On Church and Leaving Ours

A significant part of my graduate research pertains to ecclesiology — the study of the church (from the Greek ekklesia). Ecclesiology is a focus of theological work that asks questions about the church here and now, in light of Scripture and Jesus Christ: What is the church? What should the church be? What should the church do? How should the church relate to other religions? To governments? To the powerful, to the helpless?

Needless to say, these are big questions, and they have been answered in varying ways (often dramatically so) by different people in vastly different places around the world for two thousand years. I certainly don’t pretend have them all answered — nor will I, even on the other side of a dissertation.

But this weekend was our final Sunday at DaySpring Baptist, our church home in Waco, and so I’ve spent a lot of time reflecting on what I’ve come to know church to be during our time here. DaySpringers refer to our little community as “a Baptist church in the contemplative tradition,” an identity reflected in our mantra, “sacred and simple.” “Sacred and simple” is an ideal for which DaySpring strives in everything from Sunday liturgy to our member-maintained grounds, from our lack of programming to our unadorned architecture. Rather than spending time and energy on these things, DaySpring’s focus is on learning to rest and renewing one another, so that we may go into our various vocations and workplaces on Monday morning as bearers of Jesus Christ’s life and peace.

When someone comes for membership, we affirm our commitment to be church to the new members, as they will be church to us. You see, “church” is not a building, or even a gathering of people or a set of rituals. Rather, church is found where and when the Holy Spirit of Jesus Christ lives and moves and breathes life and love into a people who hear his Word.

Church is aching to be present every Sunday that I’m out of town, and being texted pictures of the order of worship by someone who knows I need to see it.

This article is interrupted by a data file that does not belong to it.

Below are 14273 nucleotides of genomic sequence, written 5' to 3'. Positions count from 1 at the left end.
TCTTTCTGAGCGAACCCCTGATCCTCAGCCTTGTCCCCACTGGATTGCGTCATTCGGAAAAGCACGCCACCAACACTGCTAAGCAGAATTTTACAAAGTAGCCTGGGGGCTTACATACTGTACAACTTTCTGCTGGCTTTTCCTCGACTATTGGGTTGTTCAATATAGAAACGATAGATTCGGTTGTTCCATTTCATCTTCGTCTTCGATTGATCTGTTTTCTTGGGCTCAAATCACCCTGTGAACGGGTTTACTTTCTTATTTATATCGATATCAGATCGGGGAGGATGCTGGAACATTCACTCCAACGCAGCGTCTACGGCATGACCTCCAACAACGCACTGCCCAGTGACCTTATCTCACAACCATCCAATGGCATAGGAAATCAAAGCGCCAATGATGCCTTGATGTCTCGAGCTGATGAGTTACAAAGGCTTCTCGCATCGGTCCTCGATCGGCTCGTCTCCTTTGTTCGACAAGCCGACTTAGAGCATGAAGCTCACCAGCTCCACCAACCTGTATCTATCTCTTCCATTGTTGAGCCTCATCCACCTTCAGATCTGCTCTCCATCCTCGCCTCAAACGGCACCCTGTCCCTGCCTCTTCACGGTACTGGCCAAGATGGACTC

Church is learning the practice of common prayer for Advent and Lent with our closest friends, because we’re all burned out on Bible studies and discussion groups.

Church is listening to prodigiously talented sisters and brothers create beauty through simple music and song nearly every week, rising and returning to their seats in silence rather than applause — a practiced silence that reminds us this is not performance, but a sharing of gifts for the upbuilding of the community.

Church is the joy of sharing my own gifts and experience by leading a Sunday School class on the book of Advent liturgy that I wrote, and getting to create a companion curriculum with Tiffani Harris for families with young children.

Church is having a miscarriage, and discovering that Rachel Craig leads Cradled, a ministry to care for families who have experienced pregnancy loss.

Church is having my seminary professors as engaged participants in my spiritual formation lesson on Sunday morning, and then sitting in their class to learn about theology or ministry leadership on Tuesday.

Church is going to the pub with Kyle, to catch up with my friend and receive spiritual counsel from my minister of discipleship in the same conversation. Church is leaving homemade ice cream in the kitchen freezer in the middle of the week as a drop off point for the fellow members who bought it from me.

Church is Easter sunrise service under the old live oak, and breaking Lenten fast in celebration of Christ’s resurrection until the sun goes back down.

Church is sitting in Jenny Howell’s faculty office twice a week for a month to be talked off my ledge of existential despair as I wait for grad school admission decisions to be announced. Church is going downtown to demonstrate against the separation of families and children, and hearing fellow members speak to and pray over the crowds as an overflow of their experience and expertise.

Church is Eric Howell coming to your moving sale to buy a drill, and leaving as the pastor who also bought your old poker set.

Church is coloring with Zoe Spain-Smith in her pre-K class on Palm Sunday, and having my feet washed by her on Maundy Thursday.

Church is simplicity and silence in the midst of a world that demands noise and productivity. It is hearing the Word of the Lord today, for God’s people here and now, in a way that both convicts and brings rest, and passing the peace of Christ to one another.

I will continue to research and form ideas about what the church is and should be for years to come. These definitions will evolve and shift in emphases, deepen and change course in light of my context and studies. But the presence of God’s life and renewing activity in these people and places will remain. As the Apostle Paul wrote to the Corinthian church in the first century, all manner of spiritual gifts and miracles will pass away, but faith, hope, and love will remain even in the perfect presence of God — and the greatest of these is love.

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One thought on “On Church and Leaving Ours

  1. Great piece Sam. Asher thoroughly loved learning from you guys! As they say in the Navy when someone moves on from their current billet, “Fair winds and following seas”. I can only imagine what Scotland has in store for you both, and I thank you for the wonderful influence you passed on to my small human!

    Curtis Quigley

    Like

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